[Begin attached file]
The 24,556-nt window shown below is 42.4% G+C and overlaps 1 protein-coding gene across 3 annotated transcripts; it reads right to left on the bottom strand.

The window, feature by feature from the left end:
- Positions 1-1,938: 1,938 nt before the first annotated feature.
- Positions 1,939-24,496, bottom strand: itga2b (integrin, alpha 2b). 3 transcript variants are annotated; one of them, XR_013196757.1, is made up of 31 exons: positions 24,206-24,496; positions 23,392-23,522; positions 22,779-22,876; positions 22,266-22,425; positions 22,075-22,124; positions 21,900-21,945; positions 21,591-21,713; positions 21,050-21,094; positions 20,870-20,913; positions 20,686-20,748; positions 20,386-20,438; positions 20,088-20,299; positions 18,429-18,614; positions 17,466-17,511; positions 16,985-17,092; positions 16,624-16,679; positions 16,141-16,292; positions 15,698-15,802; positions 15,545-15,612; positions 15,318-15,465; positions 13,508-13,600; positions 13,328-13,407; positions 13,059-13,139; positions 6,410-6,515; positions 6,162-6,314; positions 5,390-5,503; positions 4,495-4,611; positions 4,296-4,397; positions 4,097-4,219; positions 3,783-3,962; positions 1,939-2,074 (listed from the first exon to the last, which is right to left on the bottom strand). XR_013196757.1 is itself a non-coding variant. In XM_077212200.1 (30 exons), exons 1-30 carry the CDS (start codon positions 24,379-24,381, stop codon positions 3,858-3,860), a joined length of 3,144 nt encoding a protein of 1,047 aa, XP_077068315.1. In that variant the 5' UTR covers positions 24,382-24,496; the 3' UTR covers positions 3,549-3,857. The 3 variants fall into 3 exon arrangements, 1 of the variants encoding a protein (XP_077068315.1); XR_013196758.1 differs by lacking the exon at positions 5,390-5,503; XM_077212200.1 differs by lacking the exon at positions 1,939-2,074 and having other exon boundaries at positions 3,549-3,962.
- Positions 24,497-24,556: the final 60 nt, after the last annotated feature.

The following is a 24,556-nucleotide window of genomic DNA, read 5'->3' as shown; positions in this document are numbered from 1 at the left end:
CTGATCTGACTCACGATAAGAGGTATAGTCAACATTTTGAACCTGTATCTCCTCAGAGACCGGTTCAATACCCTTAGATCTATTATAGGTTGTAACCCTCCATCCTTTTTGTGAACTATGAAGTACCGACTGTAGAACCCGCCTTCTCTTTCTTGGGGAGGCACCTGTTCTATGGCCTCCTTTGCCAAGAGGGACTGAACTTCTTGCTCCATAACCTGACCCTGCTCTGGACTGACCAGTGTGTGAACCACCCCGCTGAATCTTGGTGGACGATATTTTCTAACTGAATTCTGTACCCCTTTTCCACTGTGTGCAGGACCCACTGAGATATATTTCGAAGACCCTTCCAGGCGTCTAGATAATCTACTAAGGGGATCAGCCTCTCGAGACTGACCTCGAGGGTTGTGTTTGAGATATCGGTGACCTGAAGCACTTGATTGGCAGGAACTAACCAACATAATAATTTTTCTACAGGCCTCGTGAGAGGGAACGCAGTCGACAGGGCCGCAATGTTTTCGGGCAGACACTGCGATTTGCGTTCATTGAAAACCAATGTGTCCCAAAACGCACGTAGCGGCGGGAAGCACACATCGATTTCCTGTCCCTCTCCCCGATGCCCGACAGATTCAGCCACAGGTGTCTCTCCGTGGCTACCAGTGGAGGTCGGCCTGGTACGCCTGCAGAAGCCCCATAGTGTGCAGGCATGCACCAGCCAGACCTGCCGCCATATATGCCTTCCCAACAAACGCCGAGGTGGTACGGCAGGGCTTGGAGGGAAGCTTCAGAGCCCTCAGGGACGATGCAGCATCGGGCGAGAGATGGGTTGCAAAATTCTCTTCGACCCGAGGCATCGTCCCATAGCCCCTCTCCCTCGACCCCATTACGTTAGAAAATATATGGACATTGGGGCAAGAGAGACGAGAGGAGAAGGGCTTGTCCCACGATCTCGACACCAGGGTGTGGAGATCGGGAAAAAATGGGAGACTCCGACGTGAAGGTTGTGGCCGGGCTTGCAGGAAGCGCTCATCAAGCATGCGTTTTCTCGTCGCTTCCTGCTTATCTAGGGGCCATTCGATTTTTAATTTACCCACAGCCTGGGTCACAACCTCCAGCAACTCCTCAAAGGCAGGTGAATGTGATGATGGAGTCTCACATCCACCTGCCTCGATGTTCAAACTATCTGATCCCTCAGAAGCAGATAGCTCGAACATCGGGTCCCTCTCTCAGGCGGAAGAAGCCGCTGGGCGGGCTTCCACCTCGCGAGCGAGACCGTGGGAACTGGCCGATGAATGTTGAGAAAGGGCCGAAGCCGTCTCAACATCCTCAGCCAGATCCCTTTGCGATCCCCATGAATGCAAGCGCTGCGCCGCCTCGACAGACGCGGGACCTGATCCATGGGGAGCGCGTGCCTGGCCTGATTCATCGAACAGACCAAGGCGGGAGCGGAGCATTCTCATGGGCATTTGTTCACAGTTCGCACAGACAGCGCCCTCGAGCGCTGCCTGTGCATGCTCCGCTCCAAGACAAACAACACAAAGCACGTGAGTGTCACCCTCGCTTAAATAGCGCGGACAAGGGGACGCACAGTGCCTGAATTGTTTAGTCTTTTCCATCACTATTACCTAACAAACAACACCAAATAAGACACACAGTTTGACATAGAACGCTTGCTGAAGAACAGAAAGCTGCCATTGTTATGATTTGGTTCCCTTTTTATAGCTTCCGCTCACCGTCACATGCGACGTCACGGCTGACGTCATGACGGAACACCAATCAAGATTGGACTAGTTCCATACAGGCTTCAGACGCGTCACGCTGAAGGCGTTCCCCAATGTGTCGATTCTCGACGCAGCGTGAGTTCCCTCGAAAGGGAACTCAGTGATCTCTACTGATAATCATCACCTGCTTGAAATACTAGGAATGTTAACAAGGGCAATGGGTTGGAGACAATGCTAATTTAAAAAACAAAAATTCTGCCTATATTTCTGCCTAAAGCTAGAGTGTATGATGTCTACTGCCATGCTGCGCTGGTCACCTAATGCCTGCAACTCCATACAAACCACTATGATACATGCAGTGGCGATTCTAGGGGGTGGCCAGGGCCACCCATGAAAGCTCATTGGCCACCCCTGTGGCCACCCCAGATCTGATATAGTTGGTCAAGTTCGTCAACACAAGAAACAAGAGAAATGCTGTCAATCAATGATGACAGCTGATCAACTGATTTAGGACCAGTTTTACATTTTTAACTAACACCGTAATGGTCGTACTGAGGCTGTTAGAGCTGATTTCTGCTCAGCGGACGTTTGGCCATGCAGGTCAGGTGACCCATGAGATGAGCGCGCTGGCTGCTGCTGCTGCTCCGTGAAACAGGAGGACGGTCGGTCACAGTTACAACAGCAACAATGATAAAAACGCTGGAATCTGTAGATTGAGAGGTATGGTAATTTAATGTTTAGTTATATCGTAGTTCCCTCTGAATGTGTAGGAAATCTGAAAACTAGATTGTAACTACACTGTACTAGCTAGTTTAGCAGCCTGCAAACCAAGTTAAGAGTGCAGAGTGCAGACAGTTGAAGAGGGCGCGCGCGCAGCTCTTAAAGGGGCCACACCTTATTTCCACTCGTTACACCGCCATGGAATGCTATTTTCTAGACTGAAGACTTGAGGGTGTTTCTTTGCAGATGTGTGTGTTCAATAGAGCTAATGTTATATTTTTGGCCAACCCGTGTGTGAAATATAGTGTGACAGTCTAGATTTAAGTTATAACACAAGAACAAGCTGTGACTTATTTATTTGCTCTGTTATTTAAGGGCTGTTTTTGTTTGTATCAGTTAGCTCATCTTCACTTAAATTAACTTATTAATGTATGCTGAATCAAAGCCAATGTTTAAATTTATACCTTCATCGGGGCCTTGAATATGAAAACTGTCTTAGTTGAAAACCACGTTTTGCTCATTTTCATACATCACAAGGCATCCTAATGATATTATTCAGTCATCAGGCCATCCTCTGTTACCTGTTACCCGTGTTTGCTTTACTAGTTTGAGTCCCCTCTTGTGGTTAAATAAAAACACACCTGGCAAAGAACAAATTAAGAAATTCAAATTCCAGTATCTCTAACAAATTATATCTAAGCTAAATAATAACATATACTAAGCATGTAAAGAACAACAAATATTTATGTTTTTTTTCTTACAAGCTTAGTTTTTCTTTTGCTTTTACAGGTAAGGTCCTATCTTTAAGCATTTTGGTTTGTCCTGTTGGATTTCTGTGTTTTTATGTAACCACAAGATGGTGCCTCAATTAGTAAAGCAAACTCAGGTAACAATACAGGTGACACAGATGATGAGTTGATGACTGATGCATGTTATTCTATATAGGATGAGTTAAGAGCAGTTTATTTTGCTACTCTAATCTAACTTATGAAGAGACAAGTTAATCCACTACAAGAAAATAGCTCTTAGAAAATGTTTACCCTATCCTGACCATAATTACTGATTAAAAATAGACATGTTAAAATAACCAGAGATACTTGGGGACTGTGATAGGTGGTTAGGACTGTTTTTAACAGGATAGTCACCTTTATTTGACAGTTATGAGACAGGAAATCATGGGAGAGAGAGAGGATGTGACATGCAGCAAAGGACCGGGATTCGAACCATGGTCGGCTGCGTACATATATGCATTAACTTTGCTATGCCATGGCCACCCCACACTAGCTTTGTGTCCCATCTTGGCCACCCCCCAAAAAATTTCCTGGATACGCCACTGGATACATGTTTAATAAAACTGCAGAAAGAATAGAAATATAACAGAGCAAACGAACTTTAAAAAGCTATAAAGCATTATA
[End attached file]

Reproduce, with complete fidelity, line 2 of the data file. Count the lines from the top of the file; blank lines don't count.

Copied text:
The window, feature by feature from the left end: